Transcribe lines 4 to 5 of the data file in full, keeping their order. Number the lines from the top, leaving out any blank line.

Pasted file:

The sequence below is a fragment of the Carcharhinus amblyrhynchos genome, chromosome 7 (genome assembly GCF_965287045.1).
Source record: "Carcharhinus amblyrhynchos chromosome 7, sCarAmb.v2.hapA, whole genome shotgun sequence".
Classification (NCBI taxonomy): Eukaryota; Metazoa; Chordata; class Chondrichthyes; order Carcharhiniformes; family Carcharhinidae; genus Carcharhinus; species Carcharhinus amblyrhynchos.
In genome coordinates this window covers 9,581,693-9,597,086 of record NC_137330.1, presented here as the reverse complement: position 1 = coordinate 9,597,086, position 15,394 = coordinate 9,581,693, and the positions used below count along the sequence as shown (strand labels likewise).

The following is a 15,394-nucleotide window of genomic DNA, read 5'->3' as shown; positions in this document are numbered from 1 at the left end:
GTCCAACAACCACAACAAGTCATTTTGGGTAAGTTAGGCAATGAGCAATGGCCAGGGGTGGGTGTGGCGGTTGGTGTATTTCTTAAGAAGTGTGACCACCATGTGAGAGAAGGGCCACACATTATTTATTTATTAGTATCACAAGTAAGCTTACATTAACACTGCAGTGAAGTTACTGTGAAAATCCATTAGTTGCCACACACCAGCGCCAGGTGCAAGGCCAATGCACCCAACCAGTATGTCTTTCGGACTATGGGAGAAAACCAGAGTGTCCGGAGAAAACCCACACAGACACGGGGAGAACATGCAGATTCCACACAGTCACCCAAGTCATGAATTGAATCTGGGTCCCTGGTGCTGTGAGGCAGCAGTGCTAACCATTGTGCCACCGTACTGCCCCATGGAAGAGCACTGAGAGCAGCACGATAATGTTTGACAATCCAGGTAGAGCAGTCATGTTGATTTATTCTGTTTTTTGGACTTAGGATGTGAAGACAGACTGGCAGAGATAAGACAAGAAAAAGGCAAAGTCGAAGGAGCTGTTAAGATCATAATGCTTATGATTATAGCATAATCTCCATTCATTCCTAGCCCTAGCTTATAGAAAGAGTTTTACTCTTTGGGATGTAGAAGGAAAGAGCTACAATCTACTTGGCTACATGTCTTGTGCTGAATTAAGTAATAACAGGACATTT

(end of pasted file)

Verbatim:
In genome coordinates this window covers 9,581,693-9,597,086 of record NC_137330.1, presented here as the reverse complement: position 1 = coordinate 9,597,086, position 15,394 = coordinate 9,581,693, and the positions used below count along the sequence as shown (strand labels likewise).

The following is a 15,394-nucleotide window of genomic DNA, read 5'->3' as shown; positions in this document are numbered from 1 at the left end: